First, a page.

My dad reminded me yesterday of something I’d forgotten I said about soccer: “it’s the only sport you can be good at and never score.”  True.  I wish I’d not made that statement, but alas, I did.  I’ve made way too many just like it.

At times I can have a rather overbearing personality. 

“‘Twas always thus, and always thus will be.”

“Tennyson?”

“No.  Keating.”

(Can anyone call that movie quote?  No prize.  Just the satisfaction.)

That personality flaw has led to many such premature statements as the soccer one that re-visit me for the purpose of biting my arse.  It’s probably because I used to have some pretty significant confidence issues.  And while I still have them, they’re certainly not to the scale they once were.  As I learned to quit those issues, I began to “confidently” make statements using phrases that made it sound like I had everything figured out.  “This IS what I say it is because I say it is, and anyone who thinks differently can kiss it.” 

I don’t know that I’ve fully grown out of that, but I’ve certainly wanted to kick my own tail a time or two for not recognizing the other 6,697,254,040 people in the world (July 2008 CIA estimate).  Nothing is what you think it is.  Ever.

When I made the soccer statement, I was apparently in the middle of ignoring my own bildungsroman.  My evolution is no different than the vast majority of humans.  I knew it all when I knew nothing, and I know so little now that I may know more.

I’ve tried for years to get in to soccer.  It really hit me when Karen and I were in Germany during when they hosted the World Cup.  I hated thinking that the world could love something so much, and I couldn’t understand it.  So, like I successfully did with salsa, guacamole, tomatoes, beer, and pickled okra, I have been working to acquire the soccer taste.

The soccer attempts bore no fruit until this year.  And I really don’t think there was any other way for it to have happened.  Up until the events that have occurred in my life of late, I was less than thrilled about accepting that I couldn’t know everything.  If I couldn’t know everything about something, I was determined to know nothing.  When I’d try to watch the sport, I didn’t know the positions, the rules, the mechanics.  I couldn’t see plays, strategy, skill.  Basically, I saw a load of dudes running around kicking a ball like mad, and I’d determined that none of them were any good at it (with my only proof being the low-scoring games).

Wanna guess how much I know about the sport now? 

Yup.  Nothing. 

I guess I know a little more than I once knew, but really I know nothing. 

The big difference?

I’m a whole lot more okay with knowing nothing now than I used to be.  Now, I just want to enjoy something that’s larger than life.  Now, I am at ease being a world citizen enjoying moments of happiness with the rest of the world.  Now, I am thrilled to see the world come together when the news tells me that the world is distant and church leaders tell me that we are unable to stop the descent into chaos and God is orchestrating the whole thing.

I love watching another country tear up at their anthem.  I love pulling for another country in their match (unless they’re playing the USA).  I love watching an underdog country (a country which, according to history teachers in America, is supposed to be valueless and 3rd world) being excellent in its passions.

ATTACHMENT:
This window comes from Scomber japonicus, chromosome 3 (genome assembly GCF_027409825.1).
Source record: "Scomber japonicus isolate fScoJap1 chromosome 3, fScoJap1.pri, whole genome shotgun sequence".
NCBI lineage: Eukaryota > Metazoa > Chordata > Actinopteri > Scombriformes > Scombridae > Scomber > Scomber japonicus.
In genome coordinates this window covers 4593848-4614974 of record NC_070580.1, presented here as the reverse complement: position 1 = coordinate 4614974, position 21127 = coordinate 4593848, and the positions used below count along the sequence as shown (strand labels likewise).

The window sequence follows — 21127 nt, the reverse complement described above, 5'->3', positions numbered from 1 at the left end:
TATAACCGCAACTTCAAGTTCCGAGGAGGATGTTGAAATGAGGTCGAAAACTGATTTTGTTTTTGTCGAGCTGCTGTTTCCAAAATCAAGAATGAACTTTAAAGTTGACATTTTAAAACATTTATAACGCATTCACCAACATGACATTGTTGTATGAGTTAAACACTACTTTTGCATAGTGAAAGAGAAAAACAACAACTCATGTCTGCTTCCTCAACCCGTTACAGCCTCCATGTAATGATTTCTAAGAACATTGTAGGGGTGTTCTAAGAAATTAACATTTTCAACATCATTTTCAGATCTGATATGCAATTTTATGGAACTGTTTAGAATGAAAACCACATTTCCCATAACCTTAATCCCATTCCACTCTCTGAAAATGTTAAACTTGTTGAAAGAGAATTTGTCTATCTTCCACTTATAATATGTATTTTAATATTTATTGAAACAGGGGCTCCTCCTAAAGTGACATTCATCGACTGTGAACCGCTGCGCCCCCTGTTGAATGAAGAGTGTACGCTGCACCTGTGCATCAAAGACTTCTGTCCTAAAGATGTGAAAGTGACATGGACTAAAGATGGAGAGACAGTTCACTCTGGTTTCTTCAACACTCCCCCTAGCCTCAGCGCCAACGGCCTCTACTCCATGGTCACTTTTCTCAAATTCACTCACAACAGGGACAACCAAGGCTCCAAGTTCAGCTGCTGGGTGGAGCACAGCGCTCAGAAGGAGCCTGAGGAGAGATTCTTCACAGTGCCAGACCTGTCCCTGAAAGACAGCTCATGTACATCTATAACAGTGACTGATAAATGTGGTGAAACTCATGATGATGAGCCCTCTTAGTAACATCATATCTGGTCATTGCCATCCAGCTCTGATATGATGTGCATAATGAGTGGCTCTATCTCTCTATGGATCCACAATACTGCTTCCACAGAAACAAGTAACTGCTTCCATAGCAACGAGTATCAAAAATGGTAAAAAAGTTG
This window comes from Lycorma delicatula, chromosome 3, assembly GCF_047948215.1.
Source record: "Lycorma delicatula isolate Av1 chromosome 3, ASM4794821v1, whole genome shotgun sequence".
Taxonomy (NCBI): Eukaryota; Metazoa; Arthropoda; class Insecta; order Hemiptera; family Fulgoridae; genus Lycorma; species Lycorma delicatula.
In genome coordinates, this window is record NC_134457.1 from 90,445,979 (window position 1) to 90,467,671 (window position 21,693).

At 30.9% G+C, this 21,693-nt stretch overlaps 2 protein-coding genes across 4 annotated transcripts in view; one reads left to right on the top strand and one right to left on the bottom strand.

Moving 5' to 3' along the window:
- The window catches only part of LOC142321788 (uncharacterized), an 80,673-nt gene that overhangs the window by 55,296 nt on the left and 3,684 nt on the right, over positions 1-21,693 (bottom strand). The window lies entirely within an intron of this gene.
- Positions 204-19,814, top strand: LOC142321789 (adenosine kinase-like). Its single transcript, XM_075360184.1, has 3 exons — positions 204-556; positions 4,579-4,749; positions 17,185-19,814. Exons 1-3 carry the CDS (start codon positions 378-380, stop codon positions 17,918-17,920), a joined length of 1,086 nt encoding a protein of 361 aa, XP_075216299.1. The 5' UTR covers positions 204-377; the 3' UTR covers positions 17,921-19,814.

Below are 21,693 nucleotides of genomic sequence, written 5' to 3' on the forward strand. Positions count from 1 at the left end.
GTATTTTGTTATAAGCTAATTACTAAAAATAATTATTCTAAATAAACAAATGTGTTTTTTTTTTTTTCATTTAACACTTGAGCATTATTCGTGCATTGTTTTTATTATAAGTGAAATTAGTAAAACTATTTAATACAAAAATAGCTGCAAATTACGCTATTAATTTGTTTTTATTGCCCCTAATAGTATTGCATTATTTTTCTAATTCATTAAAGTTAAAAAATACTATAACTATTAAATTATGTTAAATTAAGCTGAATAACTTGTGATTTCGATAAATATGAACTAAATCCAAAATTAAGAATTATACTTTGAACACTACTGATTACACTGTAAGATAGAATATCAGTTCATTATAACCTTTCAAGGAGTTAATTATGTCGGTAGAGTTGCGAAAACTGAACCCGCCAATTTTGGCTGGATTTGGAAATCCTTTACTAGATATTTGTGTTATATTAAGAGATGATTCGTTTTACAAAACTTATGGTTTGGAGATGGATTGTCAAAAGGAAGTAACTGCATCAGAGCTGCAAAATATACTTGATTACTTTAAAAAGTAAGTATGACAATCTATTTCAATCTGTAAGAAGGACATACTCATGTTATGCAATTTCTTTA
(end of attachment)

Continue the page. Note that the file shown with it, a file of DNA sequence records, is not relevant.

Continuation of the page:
Best of all, I love learning to love something about whuch I have no clue. 

I’m probably going to make more stubborn statements.  I’ll probably accidentally alienate myself by lacking control of my words.  I’ll probably annoy myself with know-it-all attitudes that I wish I could eliminate.  But I’ll sleep better knowing that I’m at least trying. 

This is my current wish-list: I really hope to learn to understand all types of people.  I want to quit my obsession with being correct.  I want to stop compulsively correcting others.  I hope to eliminate alienating comments.  And most of all, I want to learn to shut my mouth and stopping giving a rip whether or not I can teach someone else something (I’ve learned that those who I think I’m “teaching” and those at whom I chuckle when they don’t know something are typically not willingly accepting anything coming from an “all-knowing” one). 

I don’t have to be the center of attention.  I don’t have to be the funny one.  I don’t have to be the one everyone loves to see coming.  I don’t have to be famous.  I don’t have to be depressed if someone calls me out.  I don’t have to take offense at correction.  I don’t have to tell someone I know more than they, even if I do.  I can be a happy part of the room without being the hub of conversation or the main source of it.  People will like me even if I don’t introduce myself by trying to act like I know about what they do by spitting out technical terms that are specific to what they do (especially since what I spit out probably exhausts my arsenal).  My conversation doesn’t need to be comprised of the latest thing I’ve learned.  My time is not as valuable as I think it is.  I am not as important as I think I am.  It does not have to be all, and it does not have to be nothing.  I can be at ease with something.  I can be interrupted.  No one hates me just because they laugh at me.  I do not have to prove myself my making fun, and then calling it “the way I relate” or saying “if I’m not making fun of you, then I don’t like you.”  No has to KNOW anything.  There are truly no stupid questions.  If someone doesn’t know what I know or what I think they should know, I am not better. 

Kindness wins.  We are valuable without listing a single reason why.

Soccer’s cool.  Whether I like it or not.

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